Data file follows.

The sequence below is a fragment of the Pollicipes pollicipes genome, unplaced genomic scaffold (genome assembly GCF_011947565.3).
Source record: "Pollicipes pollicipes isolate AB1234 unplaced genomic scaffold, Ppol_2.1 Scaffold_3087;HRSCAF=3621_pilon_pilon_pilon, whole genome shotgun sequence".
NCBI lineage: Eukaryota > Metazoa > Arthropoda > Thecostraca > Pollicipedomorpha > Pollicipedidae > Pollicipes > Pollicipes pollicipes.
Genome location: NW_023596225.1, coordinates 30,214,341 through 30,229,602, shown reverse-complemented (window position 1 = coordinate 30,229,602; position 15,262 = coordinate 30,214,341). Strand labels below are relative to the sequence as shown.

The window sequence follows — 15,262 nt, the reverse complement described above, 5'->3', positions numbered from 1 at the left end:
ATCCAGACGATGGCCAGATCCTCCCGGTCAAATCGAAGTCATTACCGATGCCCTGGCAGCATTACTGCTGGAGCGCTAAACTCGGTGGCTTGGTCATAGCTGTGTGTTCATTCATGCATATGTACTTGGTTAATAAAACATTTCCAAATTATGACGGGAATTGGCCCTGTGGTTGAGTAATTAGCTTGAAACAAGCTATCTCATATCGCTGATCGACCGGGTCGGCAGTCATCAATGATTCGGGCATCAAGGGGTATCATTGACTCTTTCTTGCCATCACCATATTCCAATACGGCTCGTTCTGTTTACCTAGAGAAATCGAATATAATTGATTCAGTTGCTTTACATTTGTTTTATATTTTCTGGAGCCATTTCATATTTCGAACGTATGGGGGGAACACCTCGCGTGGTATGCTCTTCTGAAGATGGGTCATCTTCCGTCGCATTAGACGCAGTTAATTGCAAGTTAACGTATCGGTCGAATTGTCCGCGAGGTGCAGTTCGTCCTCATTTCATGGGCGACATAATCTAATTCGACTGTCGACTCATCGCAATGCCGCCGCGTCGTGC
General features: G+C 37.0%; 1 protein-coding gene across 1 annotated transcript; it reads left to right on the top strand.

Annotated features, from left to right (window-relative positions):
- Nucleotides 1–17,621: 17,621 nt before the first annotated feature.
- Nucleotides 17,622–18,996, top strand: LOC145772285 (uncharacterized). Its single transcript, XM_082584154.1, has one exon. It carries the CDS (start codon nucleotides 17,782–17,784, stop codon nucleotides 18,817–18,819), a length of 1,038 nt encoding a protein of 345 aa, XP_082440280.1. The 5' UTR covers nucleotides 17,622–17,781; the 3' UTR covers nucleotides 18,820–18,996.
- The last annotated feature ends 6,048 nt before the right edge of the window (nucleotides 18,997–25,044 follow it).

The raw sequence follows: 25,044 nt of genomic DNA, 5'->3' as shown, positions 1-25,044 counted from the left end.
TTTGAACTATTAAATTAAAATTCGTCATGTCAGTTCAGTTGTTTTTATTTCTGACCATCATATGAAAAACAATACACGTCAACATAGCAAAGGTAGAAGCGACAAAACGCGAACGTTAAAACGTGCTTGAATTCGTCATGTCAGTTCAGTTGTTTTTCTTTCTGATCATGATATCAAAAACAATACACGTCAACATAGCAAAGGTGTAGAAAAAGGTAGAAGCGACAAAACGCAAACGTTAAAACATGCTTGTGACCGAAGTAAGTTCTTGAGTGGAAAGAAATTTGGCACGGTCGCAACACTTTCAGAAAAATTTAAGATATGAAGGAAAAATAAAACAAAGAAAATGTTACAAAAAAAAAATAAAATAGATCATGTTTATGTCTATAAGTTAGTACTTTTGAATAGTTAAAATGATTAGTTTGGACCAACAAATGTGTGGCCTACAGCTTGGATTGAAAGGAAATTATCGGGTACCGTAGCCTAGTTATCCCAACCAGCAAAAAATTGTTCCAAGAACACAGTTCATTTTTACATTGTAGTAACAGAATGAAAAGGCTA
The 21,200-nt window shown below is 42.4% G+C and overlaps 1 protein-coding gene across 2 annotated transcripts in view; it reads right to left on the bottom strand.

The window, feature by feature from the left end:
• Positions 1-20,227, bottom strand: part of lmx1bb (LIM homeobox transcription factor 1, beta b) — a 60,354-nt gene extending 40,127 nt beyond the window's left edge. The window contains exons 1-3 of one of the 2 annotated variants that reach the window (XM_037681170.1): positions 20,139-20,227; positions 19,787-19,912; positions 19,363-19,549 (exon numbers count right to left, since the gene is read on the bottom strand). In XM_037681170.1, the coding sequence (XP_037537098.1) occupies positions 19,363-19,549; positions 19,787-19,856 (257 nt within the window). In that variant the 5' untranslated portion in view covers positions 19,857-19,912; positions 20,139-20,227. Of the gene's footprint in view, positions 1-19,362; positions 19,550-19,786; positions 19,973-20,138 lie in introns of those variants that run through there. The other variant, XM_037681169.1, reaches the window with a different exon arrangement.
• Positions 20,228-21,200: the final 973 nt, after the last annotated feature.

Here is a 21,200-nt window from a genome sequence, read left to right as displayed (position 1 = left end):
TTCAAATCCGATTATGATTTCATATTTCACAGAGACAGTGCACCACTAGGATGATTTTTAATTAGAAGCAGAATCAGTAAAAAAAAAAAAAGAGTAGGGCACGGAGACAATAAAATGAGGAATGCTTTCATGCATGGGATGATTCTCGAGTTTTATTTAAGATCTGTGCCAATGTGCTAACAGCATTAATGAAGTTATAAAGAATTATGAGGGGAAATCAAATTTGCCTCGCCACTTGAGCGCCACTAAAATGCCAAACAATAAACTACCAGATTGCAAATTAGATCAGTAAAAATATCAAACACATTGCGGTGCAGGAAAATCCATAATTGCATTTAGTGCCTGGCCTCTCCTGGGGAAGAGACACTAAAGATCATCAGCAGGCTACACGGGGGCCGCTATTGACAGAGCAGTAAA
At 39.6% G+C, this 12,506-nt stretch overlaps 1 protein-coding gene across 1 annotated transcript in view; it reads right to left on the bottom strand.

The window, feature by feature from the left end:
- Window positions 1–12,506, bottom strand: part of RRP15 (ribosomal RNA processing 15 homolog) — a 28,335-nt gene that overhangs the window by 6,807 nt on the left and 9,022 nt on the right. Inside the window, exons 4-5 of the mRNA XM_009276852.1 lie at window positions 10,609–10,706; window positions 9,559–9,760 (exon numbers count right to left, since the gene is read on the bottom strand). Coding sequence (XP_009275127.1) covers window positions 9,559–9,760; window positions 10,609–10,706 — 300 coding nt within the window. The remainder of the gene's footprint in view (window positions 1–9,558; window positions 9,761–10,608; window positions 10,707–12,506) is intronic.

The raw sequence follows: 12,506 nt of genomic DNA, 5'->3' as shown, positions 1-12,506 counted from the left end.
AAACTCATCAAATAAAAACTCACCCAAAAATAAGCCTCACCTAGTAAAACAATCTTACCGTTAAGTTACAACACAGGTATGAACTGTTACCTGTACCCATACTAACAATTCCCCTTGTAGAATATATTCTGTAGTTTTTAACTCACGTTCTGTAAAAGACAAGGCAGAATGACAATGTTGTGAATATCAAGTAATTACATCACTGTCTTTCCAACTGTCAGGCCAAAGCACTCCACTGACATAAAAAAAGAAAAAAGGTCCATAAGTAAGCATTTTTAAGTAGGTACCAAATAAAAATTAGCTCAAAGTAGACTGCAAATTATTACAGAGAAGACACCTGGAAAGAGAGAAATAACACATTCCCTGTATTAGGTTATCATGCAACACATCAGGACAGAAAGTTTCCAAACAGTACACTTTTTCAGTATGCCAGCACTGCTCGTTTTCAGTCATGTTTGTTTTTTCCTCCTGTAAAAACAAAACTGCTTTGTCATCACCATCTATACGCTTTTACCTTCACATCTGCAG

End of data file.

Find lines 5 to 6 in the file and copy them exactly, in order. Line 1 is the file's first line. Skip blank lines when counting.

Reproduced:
The window sequence follows — 15,262 nt, the reverse complement described above, 5'->3', positions numbered from 1 at the left end:
ATCCAGACGATGGCCAGATCCTCCCGGTCAAATCGAAGTCATTACCGATGCCCTGGCAGCATTACTGCTGGAGCGCTAAACTCGGTGGCTTGGTCATAGCTGTGTGTTCATTCATGCATATGTACTTGGTTAATAAAACATTTCCAAATTATGACGGGAATTGGCCCTGTGGTTGAGTAATTAGCTTGAAACAAGCTATCTCATATCGCTGATCGACCGGGTCGGCAGTCATCAATGATTCGGGCATCAAGGGGTATCATTGACTCTTTCTTGCCATCACCATATTCCAATACGGCTCGTTCTGTTTACCTAGAGAAATCGAATATAATTGATTCAGTTGCTTTACATTTGTTTTATATTTTCTGGAGCCATTTCATATTTCGAACGTATGGGGGGAACACCTCGCGTGGTATGCTCTTCTGAAGATGGGTCATCTTCCGTCGCATTAGACGCAGTTAATTGCAAGTTAACGTATCGGTCGAATTGTCCGCGAGGTGCAGTTCGTCCTCATTTCATGGGCGACATAATCTAATTCGACTGTCGACTCATCGCAATGCCGCCGCGTCGTGC